Does a Metal Roof Make Your House Hotter?

Published July 20th, 2022 in Blog
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Common questions around metal roofs and heat.

  • Do metal roofs keep the house cooler?
  • Do metal roofs attract more heat?
  • Does a metal roof keep the house warmer in winter?
  • Do black metal roofs make houses hotter?

black metal roof | Cenvar Roofing

Get to the answer: Do metal roofs make houses hotter?

Research shows that metal does not make your house hotter.

A quick google query will show the top results, all agreeing with each other that metal roofs do not make your home hotter.

Metal is better, however, at reflecting heat than shingle roofs.

In another Cenvar Roofing blog post about metal roofing colors, we shared that “metal roofs have highly reflective properties in the materials which reflect the sun’s rays.”

So metal roofs overall don’t’ make your home hotter.

Roofing ventilation helps cool the home down.

There are two main types of metal roofing ventilation: Ridge vents and gable vents.

metal roof with gable vents | Cenvar Roofing

Adequate roof ventilation places a large part in how your roof and your home retain and get rid of heat.

If the roof is poorly constructed, any roofing material will cause your home to be hotter.

Check out this blog on the same topic of metal roofing and heat and how material and construction play into the heat factor.

Don’t metal roofs absorb heat?

Metal roofs in direct sunlight will absorb heat, but the same is true of asphalt shingles.

It comes down to the weight of the roofing material and how fast the roofing material will cool off.

Heavier roofing materials like slate or asphalt shingles will retain heat longer, making the cool-down process longer.

So, are dark metal roofs hotter?

It’s’ commonly known that darker metal absorbs heat faster, and lighter/pale colors help reflect heat better.

While metal is better at reflecting the sun’s heat than asphalt shingles are, black metal will absorb more heat than white metal would.

We offer at least sixteen primary metal roofing colors. The light colors would reflect the sun’s rays better than the darker ones.

Check out this new construction light-colored metal roof in Charlottesville, VA.

light colored metal roof | Cenvar Roofing

Lighter colored metal from Cenvar Roofing

  • Polar White
  • Light Stone
  • Old Town Gray
  • Ash Gray
  • Saddle Tan
  • Hawaiian Blue

Darker-colored metal

  • Rustic Red
  • Crimson Red
  • Charcoal
  • Cocoa Brown
  • Gallery Blue
  • Evergreen
  • Black
  • Burnished Slate
  • Berry
  • Ivy Green

screenshot of Cenvar Roofing's Metal Colors

Metal roofing myths

A common myth about metal roofing is that metal is hotter in the winter. You can find other myths about metal roofing in this blog post.

What about in the winter?

It stands to reason that if a metal roof can keep your home cooler in the summer, it would also keep it cooler in the winter.

This gets into the thermal mass of metal.

What is thermal mass?

According to Wikipedia,

Thermal Mass: “thermal mass is a property of the mass of a building which enables it to store heat, providing “inertia” against temperature fluctuations.”

Metal materials have a low thermal mass, meaning that metal roofing materials do not hold heat or cold very well.

If you’re’ worried about retaining heat or cold, the better topic would be insulation.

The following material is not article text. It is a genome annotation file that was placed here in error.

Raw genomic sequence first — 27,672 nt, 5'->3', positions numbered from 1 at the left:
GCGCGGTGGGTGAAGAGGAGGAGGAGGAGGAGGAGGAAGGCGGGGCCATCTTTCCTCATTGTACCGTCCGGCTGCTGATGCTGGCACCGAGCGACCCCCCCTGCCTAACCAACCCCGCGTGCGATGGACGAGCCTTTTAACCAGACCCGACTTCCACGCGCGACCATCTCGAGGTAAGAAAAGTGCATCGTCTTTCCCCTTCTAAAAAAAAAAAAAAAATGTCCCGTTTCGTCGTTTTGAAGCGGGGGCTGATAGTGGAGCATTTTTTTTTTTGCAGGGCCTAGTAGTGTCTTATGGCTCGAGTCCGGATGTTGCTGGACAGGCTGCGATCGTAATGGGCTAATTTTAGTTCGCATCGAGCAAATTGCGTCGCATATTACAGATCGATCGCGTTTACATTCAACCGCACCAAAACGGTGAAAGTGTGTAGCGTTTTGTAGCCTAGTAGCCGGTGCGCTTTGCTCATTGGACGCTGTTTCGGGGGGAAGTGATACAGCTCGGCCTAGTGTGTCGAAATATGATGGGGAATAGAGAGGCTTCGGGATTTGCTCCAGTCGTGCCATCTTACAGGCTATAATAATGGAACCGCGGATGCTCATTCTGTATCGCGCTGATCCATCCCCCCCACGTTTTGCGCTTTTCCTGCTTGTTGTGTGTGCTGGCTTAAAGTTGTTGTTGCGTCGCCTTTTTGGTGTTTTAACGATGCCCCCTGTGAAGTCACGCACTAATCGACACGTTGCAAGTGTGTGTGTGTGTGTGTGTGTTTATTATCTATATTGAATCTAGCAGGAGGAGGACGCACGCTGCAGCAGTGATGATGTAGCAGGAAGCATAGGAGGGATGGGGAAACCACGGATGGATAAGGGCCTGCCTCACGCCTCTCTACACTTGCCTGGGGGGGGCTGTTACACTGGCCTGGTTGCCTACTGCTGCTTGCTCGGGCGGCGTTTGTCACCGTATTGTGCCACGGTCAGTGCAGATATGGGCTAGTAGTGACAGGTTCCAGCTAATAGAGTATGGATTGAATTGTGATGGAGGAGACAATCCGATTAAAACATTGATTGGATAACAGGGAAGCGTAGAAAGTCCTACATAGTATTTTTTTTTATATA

Another reason could be that holes or gaps in the windows allow air to sneak into the home. Weatherstripping the home can help in this area.

Do metal roofs keep your home cooler?

They can. But, generally, no.

Roofs are not made for keeping your home warm or cold. They’re’ made to keep the weather out of your home. The first line of defense against the weather!

Air leaks and poor insulation could be why your home is hot during the summer, even when the AC is running.

Having a home with mature trees to provide shade will significantly help prevent the house from becoming so hot. This could provide issues with branches and debris falling on the roof, but that could have a simple remedy: cutting off branches that overhang the roof.

Generally, the roof itself isn’t’ a significant factor in why your home becomes hot. Insulation and ventilation can become significant factors if you want to cool the house down when your air conditioning is running correctly.

A simple attic inspection from a professional HVAC company or roofing company should be able to tell you if your attic is adequately vented.

If your attic doesn’t have proper ventilation, then heat could be trapped in your home, causing the heat to rise, leaving you to think that the roof is absorbing and retaining heat when it’s’ not.

Now, there are specific types of metal roofs that are specifically made to keep your home cool.

Screen shot of Cool Roof benefits from epa.gov

Cool roofs. Learn more about cool roofs from Energy.gov.

But the general metal roof would not produce a significant result in keeping your home cooler.

Conclusion

If you want to focus on getting the most energy-efficient roof for your home, you’ll want to keep these four items in mind.

  1. Roofing materials used
  2. Roofing technology used
  3. The color of the roof
  4. Roof construction and ventilation

Asphalt shingles do reflect heat, but metal is better at it.

A cool roof is an aspect of roofing technology that you’ll’ pay more upfront for but could return the investment.

The lighter the color, the better off you’ll’ be at absorbing less heat. If you want more heat in colder climates, go for a darker-colored roof.

If your roof is poorly built and vented, you’ll’ experience more issues than your home becoming hot in the summer. Get a roof inspection and see what condition your roof is in.